Last week, we hoped to get everything up and running. This week, we hope that again.


This week we aim to continue the re-implementation of our business logic into something browser compatible, largely finish our React UI (functionally), and connect it to the architecture we outlined last week (click).

**What are we looking to achieve?

  1. Browser Compatibility. Almost there!** Last week we introduced the idea of rewriting some of our algorithms to be compatible in a browser environment. We have stable progress and a big part of the logic is there and is working.

2. Connecting React Pages Together After creating the first draft of all pages of our UI in React, we want to create the proper transitions between them.

3. Data Handling Behind The Pages We already have a stable "backend-like" base to manage the interaction between our components, and now we want to connect the UI to that base in order to display data and invoke actions.

Browser Compatibility. Almost there!

We have stable progress with the JS implementation of our business logic. In fact, nearly everything is functioning correctly. What is left is what many project managers assume does not cost any extra time - the final touches (which consequently happen to take as much time as the core logic). That is, proper error handling, using the right functional interface and data structures, as well as using only browser-compatible NPM libraries.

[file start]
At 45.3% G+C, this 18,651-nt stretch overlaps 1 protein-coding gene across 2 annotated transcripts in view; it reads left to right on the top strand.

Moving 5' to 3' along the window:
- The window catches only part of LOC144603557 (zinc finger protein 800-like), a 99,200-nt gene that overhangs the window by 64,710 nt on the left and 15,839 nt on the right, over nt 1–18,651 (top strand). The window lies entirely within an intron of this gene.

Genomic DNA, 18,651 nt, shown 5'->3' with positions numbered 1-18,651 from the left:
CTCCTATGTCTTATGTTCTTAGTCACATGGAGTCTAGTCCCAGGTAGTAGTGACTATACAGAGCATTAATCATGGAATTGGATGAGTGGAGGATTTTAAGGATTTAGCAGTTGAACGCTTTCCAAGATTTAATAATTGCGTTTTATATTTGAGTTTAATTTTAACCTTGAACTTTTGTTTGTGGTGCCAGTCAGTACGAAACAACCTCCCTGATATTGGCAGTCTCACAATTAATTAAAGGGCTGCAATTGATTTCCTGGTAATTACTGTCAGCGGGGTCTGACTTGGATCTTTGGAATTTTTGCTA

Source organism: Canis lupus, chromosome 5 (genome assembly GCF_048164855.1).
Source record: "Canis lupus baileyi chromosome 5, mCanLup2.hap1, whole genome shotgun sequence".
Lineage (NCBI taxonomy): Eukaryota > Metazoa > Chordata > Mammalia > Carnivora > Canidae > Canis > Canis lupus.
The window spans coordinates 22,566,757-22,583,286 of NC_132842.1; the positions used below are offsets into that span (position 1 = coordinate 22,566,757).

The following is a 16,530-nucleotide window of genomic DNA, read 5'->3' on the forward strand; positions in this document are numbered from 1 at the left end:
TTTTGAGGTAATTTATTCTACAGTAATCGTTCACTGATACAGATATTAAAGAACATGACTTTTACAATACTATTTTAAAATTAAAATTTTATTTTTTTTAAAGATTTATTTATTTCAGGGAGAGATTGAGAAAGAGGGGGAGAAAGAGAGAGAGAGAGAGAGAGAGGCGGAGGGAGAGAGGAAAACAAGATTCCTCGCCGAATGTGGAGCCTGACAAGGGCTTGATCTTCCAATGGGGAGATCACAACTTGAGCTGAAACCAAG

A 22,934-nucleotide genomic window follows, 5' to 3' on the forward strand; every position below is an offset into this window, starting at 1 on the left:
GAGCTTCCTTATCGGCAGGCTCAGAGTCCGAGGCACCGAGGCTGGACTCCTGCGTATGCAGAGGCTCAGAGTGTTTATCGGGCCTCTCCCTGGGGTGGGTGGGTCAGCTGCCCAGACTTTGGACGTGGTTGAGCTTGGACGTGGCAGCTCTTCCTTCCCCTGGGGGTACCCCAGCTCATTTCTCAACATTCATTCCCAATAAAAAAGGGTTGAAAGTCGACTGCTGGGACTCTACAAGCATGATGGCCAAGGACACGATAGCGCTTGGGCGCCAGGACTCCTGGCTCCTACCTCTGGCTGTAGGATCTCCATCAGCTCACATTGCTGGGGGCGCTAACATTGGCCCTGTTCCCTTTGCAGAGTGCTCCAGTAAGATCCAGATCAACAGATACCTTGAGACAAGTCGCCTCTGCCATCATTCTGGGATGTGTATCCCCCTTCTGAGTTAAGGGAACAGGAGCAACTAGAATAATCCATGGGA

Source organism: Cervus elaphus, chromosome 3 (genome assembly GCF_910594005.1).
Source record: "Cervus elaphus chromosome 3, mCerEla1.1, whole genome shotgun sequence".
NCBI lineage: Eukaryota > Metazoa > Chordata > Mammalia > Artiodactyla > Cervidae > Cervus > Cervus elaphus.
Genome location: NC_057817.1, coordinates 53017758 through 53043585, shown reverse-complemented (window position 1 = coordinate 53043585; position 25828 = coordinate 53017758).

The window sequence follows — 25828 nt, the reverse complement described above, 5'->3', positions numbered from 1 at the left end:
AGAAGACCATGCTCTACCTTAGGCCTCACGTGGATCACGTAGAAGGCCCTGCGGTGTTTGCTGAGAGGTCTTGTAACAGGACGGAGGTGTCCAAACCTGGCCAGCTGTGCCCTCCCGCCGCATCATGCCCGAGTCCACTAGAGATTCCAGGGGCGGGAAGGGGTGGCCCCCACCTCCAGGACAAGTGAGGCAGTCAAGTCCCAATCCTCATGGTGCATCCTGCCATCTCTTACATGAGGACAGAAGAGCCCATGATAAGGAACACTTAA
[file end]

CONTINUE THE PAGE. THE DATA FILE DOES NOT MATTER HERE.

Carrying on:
Connecting React Pages Together

Our frontend research group made a groundbreaking discovery - that if you have a set of seemingly independent react pages, you can link them together so that users can navigate around. In our lab experiments, that increased customer satisfaction uncountably infinite times (0 vs non-0). And so we implemented that approach (plus a few under the hood details). Here are some of our screens as it stands right now:

Data Handling Behind The Pages

Last week we also defined the core architecture of our frontend app - a functional API, a data model, and data store, and a functional interface to that store. This week, we connected every relevant react page and component to properly interact with our data store and functions.

We provided a mocked API implementation while our API development team complains that JavaScript is not Python. That means that we can develop and fully complete the UI without the API itself. And so we did, mostly.